Before I anointed him "Foul Pole," (yes, I take credit for the nickname), I was seated in a limo between Andrew Golota and his then wife. We were going over to the Polish
Consulate in New York City as part of the pre-fight building up for Golota’s match with Riddick Bowe at Madison Square Garden.
I bring all of this up because this Saturday, ready or not, the Foul Pole has a great chance to become a heavyweight champion of the world, of sorts.
Anyway, there I am, squeezed against this giant. This is before all the low blows and the post-fight riot and the Bowe rematch with more low blows, but already we had a line on Golota. I had seen him purposely butt Dannell Nicholson in the head and had been ringside when, badly dazed in the middle of the fight, he took a bite out of Samson Pou’ha.
So I said to Andrew something like "I want you to take this in the spirit with which it is asked, but can you tell me what goes better with Pou’ha, red wine or white?" To my delight, Golota neither bit me or hit me. He went, "Ho-ho-ho," as if he were a rented Santa. Right away, I liked him. He does have a sense of humor, he makes jokes about his penchant for striking below the belt, when you catch him in the mood.
Of course, he also has a dark side — the ability to react violently, as when he got in a barroom brawl in his native Poland and stuffed his opponent in a garbage can, after removing the man’s pants.
He could box. For a big man, 6-foot-4, 240 pounds, he was light on his feet. He could jab, throw combinations, defend, and any man that big who throws correct punches obviously can punch a bit.
But the force wasn’t with him. Self-doubt pockmarked his career as if he were on steroids.
”¡ The way he snatched defeat out of the jaws of victory in his two disqualifications against Bowe.
”¡ The way he virtually quit while ahead against Michael Grant.
”¡ The way he virtually quit before getting in the ring with Lennox Lewis.
”¡ The way he ran away from Mike Tyson after two rounds, his trainer chasing him around the ring trying to put in the mouthpiece for the third round of a winnable fight.
That fight was later ruled a "no contest" because Tyson failed the pot test. But it was a cowardly display that, in light of his previous crimes against the game, should have landed him a lifetime ban. It didn’t, but he took off almost three years, beat a couple of stiffs, and suddenly — with Don King in his corner — landed an outrageous title shot against the IBF belt holder, Chris Byrd.
Even more outrageously, he fought well, fairly clean (okay, pushing Byrd’s head down is against the rules, but what fighter doesn’t break a rule or two?), and was unlucky to get only a draw. This got him a shot at the WBA title John Ruiz can’t seem to lose. He knocked down Ruiz, but Ruiz got a close and disputed decision.
Which leads us to Chicago, Golota’s adopted home town with its fervent Polish fans, and a shot at the WBO belt holder, Lamon Brewster, rated No. 4 of the four heavyweight "champions."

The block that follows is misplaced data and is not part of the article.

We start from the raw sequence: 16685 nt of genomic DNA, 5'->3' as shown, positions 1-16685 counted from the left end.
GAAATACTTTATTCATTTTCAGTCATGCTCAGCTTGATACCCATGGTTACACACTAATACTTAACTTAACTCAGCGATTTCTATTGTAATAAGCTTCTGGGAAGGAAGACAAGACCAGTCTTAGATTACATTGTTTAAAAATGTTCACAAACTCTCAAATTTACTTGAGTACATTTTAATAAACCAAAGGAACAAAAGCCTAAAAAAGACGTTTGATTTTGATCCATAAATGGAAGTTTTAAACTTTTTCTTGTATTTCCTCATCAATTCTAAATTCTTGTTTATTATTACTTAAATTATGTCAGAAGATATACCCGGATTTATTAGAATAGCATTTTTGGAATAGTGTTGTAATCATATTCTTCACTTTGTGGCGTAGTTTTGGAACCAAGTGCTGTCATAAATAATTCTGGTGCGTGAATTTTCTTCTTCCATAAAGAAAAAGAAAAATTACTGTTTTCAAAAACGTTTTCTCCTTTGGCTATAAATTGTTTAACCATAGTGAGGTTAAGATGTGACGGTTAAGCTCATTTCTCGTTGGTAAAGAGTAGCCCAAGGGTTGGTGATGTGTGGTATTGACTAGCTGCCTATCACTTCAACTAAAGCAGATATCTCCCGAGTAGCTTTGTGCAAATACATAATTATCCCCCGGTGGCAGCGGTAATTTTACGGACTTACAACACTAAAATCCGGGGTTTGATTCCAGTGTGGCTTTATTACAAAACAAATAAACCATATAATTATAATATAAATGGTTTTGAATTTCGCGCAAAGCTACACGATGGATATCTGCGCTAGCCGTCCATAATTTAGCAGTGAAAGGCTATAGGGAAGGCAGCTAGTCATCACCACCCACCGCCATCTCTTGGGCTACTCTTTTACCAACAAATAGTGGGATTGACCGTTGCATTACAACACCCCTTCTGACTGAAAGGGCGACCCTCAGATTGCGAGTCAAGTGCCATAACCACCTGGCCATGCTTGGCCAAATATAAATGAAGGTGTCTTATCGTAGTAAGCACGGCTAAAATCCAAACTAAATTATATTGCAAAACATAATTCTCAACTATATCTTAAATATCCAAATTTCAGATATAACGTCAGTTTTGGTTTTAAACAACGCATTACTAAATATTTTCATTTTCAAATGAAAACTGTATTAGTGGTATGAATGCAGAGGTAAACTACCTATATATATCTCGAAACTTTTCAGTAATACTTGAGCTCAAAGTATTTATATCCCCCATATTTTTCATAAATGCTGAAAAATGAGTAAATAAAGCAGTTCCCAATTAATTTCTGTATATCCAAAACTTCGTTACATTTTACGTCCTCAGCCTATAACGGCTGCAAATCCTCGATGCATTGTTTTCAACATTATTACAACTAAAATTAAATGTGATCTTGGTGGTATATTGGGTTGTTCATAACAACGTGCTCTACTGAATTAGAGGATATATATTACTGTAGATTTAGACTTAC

Brewster is as nice a guy, in and out of the ring, as Golota often is not. Yes, I will be rooting for a man who is Chris Byrd’s cousin once or twice removed (I never understood family trees) and the legacy of the late Bill Slayton, one of my favorite trainers. But I believe the reason I have already placed a couple of bets on Brewster has nothing to do with his being a good guy.
We know he can take a punch. Relentless Lamon upset Wladimir Klitschko (and I had money on Brewster then), taking everything before the big Eastern European fell apart. He too can punch. He hired Jesse Reid, one of the best, to take over his training for this fight. My feeling is that he is a terrific overlay.
Art Manteris of Station Casinos listed Golota as 13-10 in Boxing Update, one of the industry’s key periodicals. But I’ve already gotten more than 2-1 on Brewster at a couple of places and I’m waiting to see if the line moves up even more. I mean, few people I know seem to give him much of a chance. He looked terrible while eking out a victory in his first defense against the untalented Kali Meehan. But Meehan was a former sparring partner, who became a friend, and Brewster is too nice a guy to be able to fight friends. There is no record of any prior partnerships with Golota.
I am not basing my opinion on the belief that somehow Golota will self-destruct again. I am going to grant him his apparent maturity. But maturity is a two-edged sword. Golota is now 37 and he’s coming off two very tough fights with Byrd and Ruiz. I am betting that if Brewster makes this one tough, that old body — Brewster, at 31, should be at his physical peak— may give out. In other words, Brewster may owe his cousin for the victory I expect to see on HBO. You have the right to cry "Foul!"